Is The Desktop PC Almost Obsolete?

Packard Bell made some of the most popular PC desktop systems in the 1990s.

In the 1990s, you had a desktop PC and if you had a laptop, it wasn’t your main PC. Spending $3,000 on a good laptop was the norm in 1996, while spending $2500 on a desktop package with a printer and monitor was also the norm back then.

By 1999, one could buy a decent desktop for about $1000 and a decent laptop for about $2000. In the 1990s, the laptop was always used as an extension of the desktop. Laptops were severely underpowered when compared to desktops, which were also much easier to upgrade. It wasn’t until the year 2005 that I sold my desktop and never bought one again.

According to CNET, laptop sales finally took over desktop sales in the year 2008. In 2012, author Rick Broida discussed the trend.

As recently as three years ago, I’d never have a considered anything else [desktop] for my primary PC. Real work required real horsepower, and that meant a desktop. Plus, as an avid gamer, I needed a fast processor and the occasional video-card upgrade to feed my habit. Needless to say, the times, they are a-changing.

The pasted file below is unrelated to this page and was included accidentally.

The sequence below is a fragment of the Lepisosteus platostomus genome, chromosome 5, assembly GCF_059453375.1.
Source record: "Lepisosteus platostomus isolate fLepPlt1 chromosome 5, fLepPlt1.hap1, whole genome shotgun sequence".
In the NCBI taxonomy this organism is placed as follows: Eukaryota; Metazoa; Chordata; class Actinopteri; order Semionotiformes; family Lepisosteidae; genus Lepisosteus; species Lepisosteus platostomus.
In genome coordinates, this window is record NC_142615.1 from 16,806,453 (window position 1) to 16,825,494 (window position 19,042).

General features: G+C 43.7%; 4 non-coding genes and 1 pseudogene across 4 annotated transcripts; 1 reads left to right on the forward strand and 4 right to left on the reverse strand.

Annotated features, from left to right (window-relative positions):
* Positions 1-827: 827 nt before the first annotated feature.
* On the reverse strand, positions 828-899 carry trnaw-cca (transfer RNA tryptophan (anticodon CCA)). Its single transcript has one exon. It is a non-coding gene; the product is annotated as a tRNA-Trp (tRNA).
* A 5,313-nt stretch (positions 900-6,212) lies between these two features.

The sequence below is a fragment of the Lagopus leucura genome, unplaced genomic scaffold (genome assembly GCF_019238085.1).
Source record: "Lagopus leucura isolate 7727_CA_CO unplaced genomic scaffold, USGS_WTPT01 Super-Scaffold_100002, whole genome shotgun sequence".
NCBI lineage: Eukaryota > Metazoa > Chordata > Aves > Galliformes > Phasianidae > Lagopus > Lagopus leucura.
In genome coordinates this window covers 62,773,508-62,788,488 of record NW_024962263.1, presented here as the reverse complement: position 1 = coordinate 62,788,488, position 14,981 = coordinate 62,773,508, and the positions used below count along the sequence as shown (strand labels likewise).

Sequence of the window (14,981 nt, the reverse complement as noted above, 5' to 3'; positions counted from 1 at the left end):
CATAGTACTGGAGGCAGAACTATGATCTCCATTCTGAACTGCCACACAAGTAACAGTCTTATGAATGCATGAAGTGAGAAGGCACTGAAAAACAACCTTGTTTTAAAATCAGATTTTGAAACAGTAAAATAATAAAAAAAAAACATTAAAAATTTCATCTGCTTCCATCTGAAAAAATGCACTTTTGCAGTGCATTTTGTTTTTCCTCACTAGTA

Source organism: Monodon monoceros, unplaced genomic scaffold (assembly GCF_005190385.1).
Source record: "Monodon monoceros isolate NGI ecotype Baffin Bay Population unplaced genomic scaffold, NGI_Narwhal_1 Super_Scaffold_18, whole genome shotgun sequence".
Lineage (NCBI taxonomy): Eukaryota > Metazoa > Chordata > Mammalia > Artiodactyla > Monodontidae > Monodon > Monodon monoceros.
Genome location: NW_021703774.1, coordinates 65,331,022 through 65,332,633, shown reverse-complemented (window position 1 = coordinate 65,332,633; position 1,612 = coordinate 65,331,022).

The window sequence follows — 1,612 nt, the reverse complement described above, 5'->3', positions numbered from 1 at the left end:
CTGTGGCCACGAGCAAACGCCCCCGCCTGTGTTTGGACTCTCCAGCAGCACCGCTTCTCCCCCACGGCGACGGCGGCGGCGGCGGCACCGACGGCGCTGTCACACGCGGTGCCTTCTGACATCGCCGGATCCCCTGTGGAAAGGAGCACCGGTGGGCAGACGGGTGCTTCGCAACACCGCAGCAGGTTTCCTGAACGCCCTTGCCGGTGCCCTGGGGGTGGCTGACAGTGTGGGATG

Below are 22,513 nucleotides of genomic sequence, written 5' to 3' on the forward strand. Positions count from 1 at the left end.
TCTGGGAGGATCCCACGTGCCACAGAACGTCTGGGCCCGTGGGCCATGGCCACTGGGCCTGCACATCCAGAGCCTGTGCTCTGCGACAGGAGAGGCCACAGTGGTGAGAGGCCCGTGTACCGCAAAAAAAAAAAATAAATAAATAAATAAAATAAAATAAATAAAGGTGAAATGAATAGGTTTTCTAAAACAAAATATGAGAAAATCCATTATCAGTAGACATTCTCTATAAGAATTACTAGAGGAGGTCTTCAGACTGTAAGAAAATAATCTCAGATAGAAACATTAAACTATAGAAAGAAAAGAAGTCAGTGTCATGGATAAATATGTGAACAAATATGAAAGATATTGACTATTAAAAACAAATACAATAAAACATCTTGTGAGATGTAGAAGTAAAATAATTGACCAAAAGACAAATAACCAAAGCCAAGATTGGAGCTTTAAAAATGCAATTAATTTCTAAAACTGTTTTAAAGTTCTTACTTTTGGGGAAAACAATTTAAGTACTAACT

The iMac is still a huge seller.

Does this mean that the desktop is completely obsolete? Perhaps it is too early too call the death bell. Apple’s iMac is still a huge seller, especially with 4K and even 5K versions at stores. As an article from Marketing Charts indicates, desktops still rule the American workplace.

“While desktop usage in the workplace has fallen over the past 3 years, 71% of American workers surveyed indicate that they use them to get work done in the office, compared to just 26% who use laptops, 15% smartphones and 7% tablets.”

It still makes sense to use desktops in the workplace — not only because they are more affordable, but for security reasons as well. Handing laptops to every employee can be risky, especially since it allows employees with bad intentions to go through on their actions.

Desktops can make a comeback in the consumer world as well, thanks to virtual reality headsets like the upcoming Oculus Rift being released during the first half of 2016. These headsets need powerful computers in order to operate to their full potential and even high-end gaming laptops don’t always meet virtual reality needs. While the laptop is still a lot more convenient than the desktop for most users, one can never count the desktop computer out.

About Daryl

Daryl Deino has been a technology enthusiast since 1995 and has written for several newspapers and technology sites. Please reach him at [email protected]
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